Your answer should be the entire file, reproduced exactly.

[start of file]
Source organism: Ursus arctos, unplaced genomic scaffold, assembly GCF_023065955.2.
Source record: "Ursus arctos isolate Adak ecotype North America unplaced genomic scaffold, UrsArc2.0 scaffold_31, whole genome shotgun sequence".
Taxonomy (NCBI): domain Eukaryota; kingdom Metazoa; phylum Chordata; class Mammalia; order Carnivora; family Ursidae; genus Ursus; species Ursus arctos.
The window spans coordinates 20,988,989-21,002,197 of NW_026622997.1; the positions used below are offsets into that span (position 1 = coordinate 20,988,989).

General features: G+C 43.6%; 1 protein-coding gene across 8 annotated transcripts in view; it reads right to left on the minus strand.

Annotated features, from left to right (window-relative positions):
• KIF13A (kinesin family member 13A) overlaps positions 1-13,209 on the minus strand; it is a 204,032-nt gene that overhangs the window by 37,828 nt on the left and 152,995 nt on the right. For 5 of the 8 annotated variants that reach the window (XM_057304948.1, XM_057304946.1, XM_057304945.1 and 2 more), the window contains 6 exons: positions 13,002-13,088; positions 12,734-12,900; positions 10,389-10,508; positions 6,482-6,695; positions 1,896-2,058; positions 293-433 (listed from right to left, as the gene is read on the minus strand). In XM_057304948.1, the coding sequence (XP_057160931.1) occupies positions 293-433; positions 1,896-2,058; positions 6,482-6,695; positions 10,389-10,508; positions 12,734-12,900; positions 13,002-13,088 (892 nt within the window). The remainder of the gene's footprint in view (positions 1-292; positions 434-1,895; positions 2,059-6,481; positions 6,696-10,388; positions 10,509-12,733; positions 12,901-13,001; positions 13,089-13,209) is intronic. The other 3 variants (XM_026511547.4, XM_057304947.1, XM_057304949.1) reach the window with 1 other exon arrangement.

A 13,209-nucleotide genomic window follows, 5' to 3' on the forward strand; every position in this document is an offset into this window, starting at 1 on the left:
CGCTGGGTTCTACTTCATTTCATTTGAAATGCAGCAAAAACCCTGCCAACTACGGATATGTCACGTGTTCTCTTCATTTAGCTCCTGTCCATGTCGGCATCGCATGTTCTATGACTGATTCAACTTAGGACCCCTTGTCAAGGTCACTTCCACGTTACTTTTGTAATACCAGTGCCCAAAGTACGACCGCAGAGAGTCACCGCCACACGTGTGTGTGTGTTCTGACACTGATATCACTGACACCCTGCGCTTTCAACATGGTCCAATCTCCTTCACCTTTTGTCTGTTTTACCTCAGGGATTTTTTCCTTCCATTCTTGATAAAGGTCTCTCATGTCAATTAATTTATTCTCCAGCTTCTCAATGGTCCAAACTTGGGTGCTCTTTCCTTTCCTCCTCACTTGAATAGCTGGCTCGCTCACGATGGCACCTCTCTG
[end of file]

Source organism: Ursus arctos, unplaced genomic scaffold, assembly GCF_023065955.2.
Source record: "Ursus arctos isolate Adak ecotype North America unplaced genomic scaffold, UrsArc2.0 scaffold_31, whole genome shotgun sequence".
Taxonomy (NCBI): domain Eukaryota; kingdom Metazoa; phylum Chordata; class Mammalia; order Carnivora; family Ursidae; genus Ursus; species Ursus arctos.
The window spans coordinates 20,988,989-21,002,197 of NW_026622997.1; the positions used below are offsets into that span (position 1 = coordinate 20,988,989).

General features: G+C 43.6%; 1 protein-coding gene across 8 annotated transcripts in view; it reads right to left on the minus strand.

Annotated features, from left to right (window-relative positions):
• KIF13A (kinesin family member 13A) overlaps positions 1-13,209 on the minus strand; it is a 204,032-nt gene that overhangs the window by 37,828 nt on the left and 152,995 nt on the right. For 5 of the 8 annotated variants that reach the window (XM_057304948.1, XM_057304946.1, XM_057304945.1 and 2 more), the window contains 6 exons: positions 13,002-13,088; positions 12,734-12,900; positions 10,389-10,508; positions 6,482-6,695; positions 1,896-2,058; positions 293-433 (listed from right to left, as the gene is read on the minus strand). In XM_057304948.1, the coding sequence (XP_057160931.1) occupies positions 293-433; positions 1,896-2,058; positions 6,482-6,695; positions 10,389-10,508; positions 12,734-12,900; positions 13,002-13,088 (892 nt within the window). The remainder of the gene's footprint in view (positions 1-292; positions 434-1,895; positions 2,059-6,481; positions 6,696-10,388; positions 10,509-12,733; positions 12,901-13,001; positions 13,089-13,209) is intronic. The other 3 variants (XM_026511547.4, XM_057304947.1, XM_057304949.1) reach the window with 1 other exon arrangement.

A 13,209-nucleotide genomic window follows, 5' to 3' on the forward strand; every position in this document is an offset into this window, starting at 1 on the left:
CGCTGGGTTCTACTTCATTTCATTTGAAATGCAGCAAAAACCCTGCCAACTACGGATATGTCACGTGTTCTCTTCATTTAGCTCCTGTCCATGTCGGCATCGCATGTTCTATGACTGATTCAACTTAGGACCCCTTGTCAAGGTCACTTCCACGTTACTTTTGTAATACCAGTGCCCAAAGTACGACCGCAGAGAGTCACCGCCACACGTGTGTGTGTGTTCTGACACTGATATCACTGACACCCTGCGCTTTCAACATGGTCCAATCTCCTTCACCTTTTGTCTGTTTTACCTCAGGGATTTTTTCCTTCCATTCTTGATAAAGGTCTCTCATGTCAATTAATTTATTCTCCAGCTTCTCAATGGTCCAAACTTGGGTGCTCTTTCCTTTCCTCCTCACTTGAATAGCTGGCTCGCTCACGATGGCACCTCTCTG